Abstract: We describe a dynamic macroeconomic model that incorporates firm-level borrowing constraints, competitive CES loan production, and rigidities on both setting prices and wages. The external finance premium (interest-rate spread) is countercyclical with technology and financial shocks, and procyclical with consumption spending shocks. The real effects of financial shocks are significantly amplified when either considering greater rigidities for price/wage setting or a low elasticity of substitution in loan production (banking real rigidities). In the monetary policy analysis, a stabilizing Taylor (1983)-style rule performs slightly better when incorporating a positive and small response coefficient to the external finance premium.
    Keywords: financial accelerator, nominal rigidities, real rigidities donations
    JEL: E32 E44
    Date: 2013
  5. By: Pilar Gómez-Fernández-Aguado (Department of Financial Economics and Accounting, Universidad de Jaén); Antonio Partal-Ureña (Department of Financial Economics and Accounting, Universidad de Jaén); Antonio Trujillo-Ponce (Department of Financial Economics and Accounting, Universidad Pablo de Olavide)
    Abstract: Using This paper analyzes the effects on the Spanish banking system of the EU proposal for a new Directive on deposit insurance systems based on risk-sensitive premiums. To do this, we examine the risk profile of Spanish banks during the 2007-2011 period according to several indicators reflecting capital adequacy, asset quality, profitability and liquidity. We conclude that most of banks would increase their contributions with the proposed system, evidencing the cyclical character of the new model. Our results also suggest that risk-based schemes could provide an incentive for sound management by reducing the premiums for those banks with better risk profiles.
    Keywords: Banking regulation; financial safety net; deposit insurance premiums; deposit insurance system; moral hazard; European banking system
    Date: 2013–05
  6. By: Mustafa Caglayan (School of Management and Languages, Heriot-Watt University, UK); Ozge Kandemir Kocaaslan (Department of Economics, Hacettepe University, Ankara, Turkey); Kostas Mouratidis (Department of Economics, University of Sheffield, UK)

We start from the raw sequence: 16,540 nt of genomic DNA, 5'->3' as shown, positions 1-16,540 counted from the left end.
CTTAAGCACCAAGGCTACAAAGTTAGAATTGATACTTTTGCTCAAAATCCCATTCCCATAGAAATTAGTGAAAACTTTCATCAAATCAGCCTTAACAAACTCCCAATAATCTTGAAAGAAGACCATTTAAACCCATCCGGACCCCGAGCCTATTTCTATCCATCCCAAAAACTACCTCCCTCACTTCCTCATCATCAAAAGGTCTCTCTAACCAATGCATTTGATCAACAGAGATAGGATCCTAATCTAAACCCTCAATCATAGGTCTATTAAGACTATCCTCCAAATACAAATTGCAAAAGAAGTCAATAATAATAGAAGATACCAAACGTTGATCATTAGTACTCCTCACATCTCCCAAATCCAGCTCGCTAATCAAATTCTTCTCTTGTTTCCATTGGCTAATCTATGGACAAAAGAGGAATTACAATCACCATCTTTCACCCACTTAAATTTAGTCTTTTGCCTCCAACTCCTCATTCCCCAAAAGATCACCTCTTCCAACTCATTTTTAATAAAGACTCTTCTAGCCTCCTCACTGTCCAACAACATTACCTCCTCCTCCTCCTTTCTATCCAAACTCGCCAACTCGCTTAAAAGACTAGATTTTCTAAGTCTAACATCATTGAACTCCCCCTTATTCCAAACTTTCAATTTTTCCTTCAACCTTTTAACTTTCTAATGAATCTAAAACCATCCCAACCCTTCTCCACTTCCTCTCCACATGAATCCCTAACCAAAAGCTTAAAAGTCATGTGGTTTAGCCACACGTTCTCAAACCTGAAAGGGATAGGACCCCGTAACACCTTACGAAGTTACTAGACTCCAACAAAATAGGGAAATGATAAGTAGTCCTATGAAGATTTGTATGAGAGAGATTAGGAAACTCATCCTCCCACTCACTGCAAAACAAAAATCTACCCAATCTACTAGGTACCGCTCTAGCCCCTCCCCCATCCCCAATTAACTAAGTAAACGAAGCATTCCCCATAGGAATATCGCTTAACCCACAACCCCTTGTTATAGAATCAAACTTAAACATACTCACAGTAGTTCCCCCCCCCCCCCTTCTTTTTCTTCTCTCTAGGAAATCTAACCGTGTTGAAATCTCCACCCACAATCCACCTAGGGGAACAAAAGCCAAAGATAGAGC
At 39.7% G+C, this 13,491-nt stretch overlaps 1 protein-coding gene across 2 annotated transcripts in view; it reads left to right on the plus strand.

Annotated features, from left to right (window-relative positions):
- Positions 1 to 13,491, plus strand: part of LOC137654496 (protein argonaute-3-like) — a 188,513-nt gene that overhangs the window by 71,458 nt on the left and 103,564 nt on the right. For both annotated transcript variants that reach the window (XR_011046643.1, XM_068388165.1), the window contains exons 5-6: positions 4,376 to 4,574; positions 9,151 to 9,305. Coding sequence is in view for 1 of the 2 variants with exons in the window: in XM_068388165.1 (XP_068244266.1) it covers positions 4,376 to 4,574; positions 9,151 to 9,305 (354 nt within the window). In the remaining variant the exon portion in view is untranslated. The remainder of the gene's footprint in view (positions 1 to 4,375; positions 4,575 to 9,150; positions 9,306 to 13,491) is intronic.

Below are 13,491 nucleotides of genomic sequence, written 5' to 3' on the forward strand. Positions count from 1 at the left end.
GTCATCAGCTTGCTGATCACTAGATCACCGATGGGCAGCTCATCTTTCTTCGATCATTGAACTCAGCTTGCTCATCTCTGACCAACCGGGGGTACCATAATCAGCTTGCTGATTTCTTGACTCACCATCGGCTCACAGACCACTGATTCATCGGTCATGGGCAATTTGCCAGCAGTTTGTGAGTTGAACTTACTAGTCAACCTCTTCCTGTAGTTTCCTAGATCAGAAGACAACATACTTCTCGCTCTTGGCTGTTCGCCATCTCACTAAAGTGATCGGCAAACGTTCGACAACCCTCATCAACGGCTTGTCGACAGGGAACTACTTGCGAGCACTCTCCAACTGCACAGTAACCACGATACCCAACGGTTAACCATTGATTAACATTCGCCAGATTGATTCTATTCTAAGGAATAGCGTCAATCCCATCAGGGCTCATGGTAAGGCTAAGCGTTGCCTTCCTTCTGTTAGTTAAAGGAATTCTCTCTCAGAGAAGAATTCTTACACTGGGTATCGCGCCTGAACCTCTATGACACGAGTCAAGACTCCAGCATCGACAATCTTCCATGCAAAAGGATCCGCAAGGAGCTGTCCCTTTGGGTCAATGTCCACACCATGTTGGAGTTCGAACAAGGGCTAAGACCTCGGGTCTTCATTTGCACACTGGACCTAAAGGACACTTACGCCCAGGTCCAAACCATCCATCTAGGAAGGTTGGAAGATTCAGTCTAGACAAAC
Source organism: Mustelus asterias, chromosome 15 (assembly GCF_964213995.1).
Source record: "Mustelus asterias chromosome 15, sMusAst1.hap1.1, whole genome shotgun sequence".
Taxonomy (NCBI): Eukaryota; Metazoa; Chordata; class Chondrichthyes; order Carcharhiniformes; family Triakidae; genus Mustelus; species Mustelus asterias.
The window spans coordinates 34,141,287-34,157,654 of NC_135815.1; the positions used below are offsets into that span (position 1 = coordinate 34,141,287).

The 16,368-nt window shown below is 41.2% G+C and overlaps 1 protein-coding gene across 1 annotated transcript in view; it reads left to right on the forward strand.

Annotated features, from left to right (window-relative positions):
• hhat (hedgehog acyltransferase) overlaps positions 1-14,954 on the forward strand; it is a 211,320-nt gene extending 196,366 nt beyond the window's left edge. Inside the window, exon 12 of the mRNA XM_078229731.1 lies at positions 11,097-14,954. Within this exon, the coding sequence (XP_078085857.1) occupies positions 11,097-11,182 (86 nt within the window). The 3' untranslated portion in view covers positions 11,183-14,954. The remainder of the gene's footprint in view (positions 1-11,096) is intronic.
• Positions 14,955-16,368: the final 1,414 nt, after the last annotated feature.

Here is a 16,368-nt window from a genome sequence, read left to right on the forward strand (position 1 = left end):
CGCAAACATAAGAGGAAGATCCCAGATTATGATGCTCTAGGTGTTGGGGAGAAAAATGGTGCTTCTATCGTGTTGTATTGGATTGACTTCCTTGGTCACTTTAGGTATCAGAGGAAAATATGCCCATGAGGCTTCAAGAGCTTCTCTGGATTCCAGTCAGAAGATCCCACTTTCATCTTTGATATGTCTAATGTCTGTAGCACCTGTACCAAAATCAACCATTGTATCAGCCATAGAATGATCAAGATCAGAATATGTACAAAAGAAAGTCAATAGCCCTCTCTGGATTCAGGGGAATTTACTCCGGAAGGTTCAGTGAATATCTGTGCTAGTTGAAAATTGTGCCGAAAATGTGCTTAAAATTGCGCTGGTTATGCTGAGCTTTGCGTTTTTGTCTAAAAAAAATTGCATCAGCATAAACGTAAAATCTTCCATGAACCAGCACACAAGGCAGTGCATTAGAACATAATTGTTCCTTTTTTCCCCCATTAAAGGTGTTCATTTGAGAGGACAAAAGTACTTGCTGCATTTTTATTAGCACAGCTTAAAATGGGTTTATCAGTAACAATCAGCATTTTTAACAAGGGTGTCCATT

Abstract: This paper examines the asymmetric impact of monetary policy shocks on real output growth considering the role of financial depth. We carry out our examination using quarterly US data over 1980:q1-2011:q4 and implement an instrumental variables Markov regime switching methodology to account for the endogeneity between monetary policy and output growth. Our investigation shows that the impact of monetary policy shocks on output growth is stronger during recessions than expansions. More interestingly, we show that financial depth dampens the real effects of monetary policy shocks. We show that the results are robust to several alternative financial depth measures.
    Keywords: Output growth; asymmetric effects; monetary policy; financial depth; Markov switching; instrumental variables
    JEL: E32 E52
    Date: 2013
  7. By: Venky Venkateswaran; Randall Wright
    Abstract: When limited commitment hinders unsecured credit, assets help by serving as collateral. We study models where assets differ in pledgability – the extent to which they can be used to secure loans – and hence liquidity. Although many previous analyses of imperfect credit focus on producers, we emphasize consumers. Household debt limits are determined by the cost households incur when assets are seized in the event of default. The framework, which nests standard growth and asset-pricing theory, is calibrated to analyze the effects of monetary policy and financial innovation. We show that inflation can raise output, employment and investment, plus improve housing and stock markets. For the baseline calibration, optimal inflation is positive. Increases in pledgability can generate booms and busts in economic activity, but may still be good for welfare.
    JEL: E41 E43 E44 E52 G12
    Date: 2013–05
  8. By: Masciantonio, Sergio
    Abstract: This paper develops a methodology to identify systemically important financial institutions building on that developed by the BCBS (2011) and used by the Financial Stability Board in its yearly G-SIFIs identification. This methodology is based on publicly available data, providing fully transparent results with a G-SIFIs list that helps to bridge the gap between market knowledge and supervisory decisions. Moreover the results encompass a complete ranking of the banks considered, according to their systemic importance scores. The methodology has then been applied to EU and Eurozone samples of banks to obtain their systemic importance ranking and SIFIs lists. A statistical analysis and some geographical and historical evidence provide further insight into the notion of systemic importance, its policy implications and the future applications of this methodology.
    Keywords: banks, balance sheets, systemic risk, SIFIs, financial stability, regulation
    JEL: C81 G01 G10 G18 G20 G21 G28
    Date: 2013–04–01